As a child, Cerf began to develop an interest in computers. He attended Stanford and majored in mathematics, but continued to grow more interested in computing. "There was something amazingly enticing about programming," said Cerf. "You created your own universe and you were master of it. The computer would do anything you programmed it to do. It was this unbelievable sandbox in which every grain of sand was under your control."
When Cerf graduated from Stanford in 1965, he went to work for IBM as a systems engineer, but soon decided to return to school to learn more about computers. He enrolled in UCLA's computer science department and began pursuing his Ph.D. His thesis was based on work he did on an ARPA-funded project for the "Snuper Computer"—a computer that was designed to remotely observe the execution of programs on another computer.
An Interest in Networking
The Snuper Computer project got Cerf interested in the field of computer networking. In the fall of 1968, ARPA set up another program at UCLA in anticipation of building the ARPANET. It was called the Network Measurement Center. It was responsible for performance testing and analysis, a sort of testing ground. A man named Len Kleinrock managed about forty students who ran the center. Cerf was one of the senior members of the team.
By the end of 1968, a small group of graduate students from the four schools that were slated to be the first four nodes on the ARPANET (UCLA, Stanford, the University of Utah, and UC Santa Barbara) began meeting regularly to discuss the new network and problems related to its development. They called themselves the Network Working Group (NWG). The NWG proved to be instrumental in solving many of the problems that would arrive during the design and implementation of the ARPANET, but they did not realize their importance at the time. Cerf recalls, "We were just rank amateurs, and we were expecting that some authority would finally come along and say, 'Here's how we are going to do it.' And nobody ever came along."
One of the main obstacles facing the deployment of ARPA's network was the problem of getting incompatible host computers to communicate with one another through the IMPs. Bolt Beranek &Newman (BBN) was only responsible for building the IMPs and making sure they could move packets, not devising the methods they and the host computers would use to communicate. Devising standards for communication, what came to be known as a protocol, became one of the NWG's main tasks.
The NWG implemented a "layered" approach in building a protocol. This means that they created several simple "building block" protocols that could later be joined to oversee network communication as a whole. In 1970, the group released the protocol for basic host-to-host communication called the Network Control Protocol (NCP). They also created several other protocols to work on top of NCP such as Telnet, which allowed for remote logins.
A True Internet
In August 1969, BBN delivered the first IMP to UCLA. A month later The second was delivered to SRI. The ARPANET continued to grow quickly from that point. Cerf was present when the first IMP was delivered to UCLA. He was involved with the IMP immediately performing various tests on the new hardware. It was during this testing that he met Bob Kahn. They enjoyed a good working relationship.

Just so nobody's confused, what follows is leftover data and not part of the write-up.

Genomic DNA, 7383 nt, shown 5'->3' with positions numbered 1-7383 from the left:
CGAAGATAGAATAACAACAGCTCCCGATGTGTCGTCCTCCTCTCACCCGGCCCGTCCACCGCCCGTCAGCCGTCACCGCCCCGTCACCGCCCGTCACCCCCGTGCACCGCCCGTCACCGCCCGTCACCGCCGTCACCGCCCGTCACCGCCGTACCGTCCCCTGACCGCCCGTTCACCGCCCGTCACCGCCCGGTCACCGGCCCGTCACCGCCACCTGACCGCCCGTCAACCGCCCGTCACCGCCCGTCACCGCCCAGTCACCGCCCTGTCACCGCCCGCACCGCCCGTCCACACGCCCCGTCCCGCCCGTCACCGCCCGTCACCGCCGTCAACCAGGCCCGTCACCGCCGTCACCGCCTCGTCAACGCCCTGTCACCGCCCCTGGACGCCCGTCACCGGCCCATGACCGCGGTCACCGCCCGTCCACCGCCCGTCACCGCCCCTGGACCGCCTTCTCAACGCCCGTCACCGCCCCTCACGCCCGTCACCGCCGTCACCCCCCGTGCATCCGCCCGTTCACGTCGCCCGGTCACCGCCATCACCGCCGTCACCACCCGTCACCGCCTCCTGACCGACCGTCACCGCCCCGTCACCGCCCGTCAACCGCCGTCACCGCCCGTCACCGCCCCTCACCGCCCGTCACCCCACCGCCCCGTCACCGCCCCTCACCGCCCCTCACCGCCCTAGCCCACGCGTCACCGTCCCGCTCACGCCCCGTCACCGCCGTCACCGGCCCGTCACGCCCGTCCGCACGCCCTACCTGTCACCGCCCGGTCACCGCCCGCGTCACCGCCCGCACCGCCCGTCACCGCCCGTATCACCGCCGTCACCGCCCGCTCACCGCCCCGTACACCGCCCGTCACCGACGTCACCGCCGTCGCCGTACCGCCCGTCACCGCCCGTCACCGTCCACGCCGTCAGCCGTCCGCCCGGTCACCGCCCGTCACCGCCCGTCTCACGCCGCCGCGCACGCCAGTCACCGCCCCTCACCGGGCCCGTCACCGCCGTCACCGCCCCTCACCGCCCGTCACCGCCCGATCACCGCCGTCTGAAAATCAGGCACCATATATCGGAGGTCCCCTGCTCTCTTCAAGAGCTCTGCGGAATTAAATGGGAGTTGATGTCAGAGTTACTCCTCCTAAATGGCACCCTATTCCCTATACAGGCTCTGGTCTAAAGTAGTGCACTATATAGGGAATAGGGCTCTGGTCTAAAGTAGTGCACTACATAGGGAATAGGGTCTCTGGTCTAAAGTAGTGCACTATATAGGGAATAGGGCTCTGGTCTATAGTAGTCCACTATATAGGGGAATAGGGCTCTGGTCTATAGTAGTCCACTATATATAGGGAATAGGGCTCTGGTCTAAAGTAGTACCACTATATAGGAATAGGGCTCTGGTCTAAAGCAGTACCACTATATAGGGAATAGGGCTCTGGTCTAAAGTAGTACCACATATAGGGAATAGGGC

Within a few years of the creation of the ARPANET, other computers networks were deployed. They were all independent self-contained networks. Cerf recalls, "Around this time Bob started saying , 'Look, my problem is how I get a computer that's on a satellite and a computer on a radio net and a computer on ARPANET to communicate uniformly with each other without realizing what's going on in between?'"
They decided that there needed to be a "gateway" computer between each network to route packets. The gateway computers would not care about the various complexities of each network. They would simply be in charge of passing packets back and forth. But all of the networks transmitted packets in different ways, using their own protocols.
A new standard was needed to link all of the networks and allow inter-network communication. Cerf and Kahn began working out a plan in 1973. In September, they presented a paper outlining their ideas to the International Networking Group.
In May 1974, they complete their paper entitled, "A Protocol for Packet Network Intercommunication." They described a new protocol they called the transmission-control protocol (TCP). The main idea was to enclose packets in "datagrams."
These datagrams were to act something like envelopes containing letters. The content and format of the letter is not important for its delivery. The information on the envelope is standardized to facilitate delivery. Gateway computers would simply read only the delivery information contained in the datagrams and deliver the contents to host computers. Only the host computers would actually "open" the envelope and read the actual contents of the packet. TCP allowed networks to be joined into a network of networks, or what we now call the Internet.
Cerf continued to refine TCP. In 1976, he accepted a job as program manager responsible for what was then called the "ARPA Internet" at ARPA. In 1978, Cerf and several of his colleagues made a major refinement in 1978. They split TCP into two parts. They took the part of TCP that is responsible for routing packages and formed a separate protocol called the Internet Protocol (IP).TCP would remain responsible for dividing messages into datagrams, reassembling messages, detecting errors, putting packets in the right order, and resending lost packets. The new protocol was called TCP/IP. It went on to become the standard for all Internet communication.
Vinton Cerf's significant contributions justify the reference to him as the Father of the Internet.